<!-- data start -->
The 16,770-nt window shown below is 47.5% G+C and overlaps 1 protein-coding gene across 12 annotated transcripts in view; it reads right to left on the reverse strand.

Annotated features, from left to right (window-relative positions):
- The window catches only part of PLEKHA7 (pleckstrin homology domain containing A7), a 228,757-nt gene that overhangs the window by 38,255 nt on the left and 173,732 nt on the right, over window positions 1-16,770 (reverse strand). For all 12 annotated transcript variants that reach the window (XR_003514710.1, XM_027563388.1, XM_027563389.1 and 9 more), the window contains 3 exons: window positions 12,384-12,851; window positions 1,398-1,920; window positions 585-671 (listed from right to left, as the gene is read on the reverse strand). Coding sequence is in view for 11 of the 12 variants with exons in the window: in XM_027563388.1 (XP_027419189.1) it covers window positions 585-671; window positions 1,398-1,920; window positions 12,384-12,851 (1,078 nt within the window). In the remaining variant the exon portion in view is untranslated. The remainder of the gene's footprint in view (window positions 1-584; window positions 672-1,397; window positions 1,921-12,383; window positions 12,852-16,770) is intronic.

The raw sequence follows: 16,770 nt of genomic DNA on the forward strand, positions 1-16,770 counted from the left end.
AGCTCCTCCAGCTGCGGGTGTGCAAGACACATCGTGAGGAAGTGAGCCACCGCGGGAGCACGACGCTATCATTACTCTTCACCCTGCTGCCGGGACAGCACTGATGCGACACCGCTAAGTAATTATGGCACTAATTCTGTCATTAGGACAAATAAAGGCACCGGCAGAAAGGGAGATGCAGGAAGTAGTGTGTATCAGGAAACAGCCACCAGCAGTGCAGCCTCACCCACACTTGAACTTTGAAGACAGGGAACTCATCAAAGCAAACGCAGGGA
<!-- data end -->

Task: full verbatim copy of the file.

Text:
The 16,770-nt window shown below is 47.5% G+C and overlaps 1 protein-coding gene across 12 annotated transcripts in view; it reads right to left on the reverse strand.

Annotated features, from left to right (window-relative positions):
- The window catches only part of PLEKHA7 (pleckstrin homology domain containing A7), a 228,757-nt gene that overhangs the window by 38,255 nt on the left and 173,732 nt on the right, over window positions 1-16,770 (reverse strand). For all 12 annotated transcript variants that reach the window (XR_003514710.1, XM_027563388.1, XM_027563389.1 and 9 more), the window contains 3 exons: window positions 12,384-12,851; window positions 1,398-1,920; window positions 585-671 (listed from right to left, as the gene is read on the reverse strand). Coding sequence is in view for 11 of the 12 variants with exons in the window: in XM_027563388.1 (XP_027419189.1) it covers window positions 585-671; window positions 1,398-1,920; window positions 12,384-12,851 (1,078 nt within the window). In the remaining variant the exon portion in view is untranslated. The remainder of the gene's footprint in view (window positions 1-584; window positions 672-1,397; window positions 1,921-12,383; window positions 12,852-16,770) is intronic.

The raw sequence follows: 16,770 nt of genomic DNA on the forward strand, positions 1-16,770 counted from the left end.
AGCTCCTCCAGCTGCGGGTGTGCAAGACACATCGTGAGGAAGTGAGCCACCGCGGGAGCACGACGCTATCATTACTCTTCACCCTGCTGCCGGGACAGCACTGATGCGACACCGCTAAGTAATTATGGCACTAATTCTGTCATTAGGACAAATAAAGGCACCGGCAGAAAGGGAGATGCAGGAAGTAGTGTGTATCAGGAAACAGCCACCAGCAGTGCAGCCTCACCCACACTTGAACTTTGAAGACAGGGAACTCATCAAAGCAAACGCAGGGA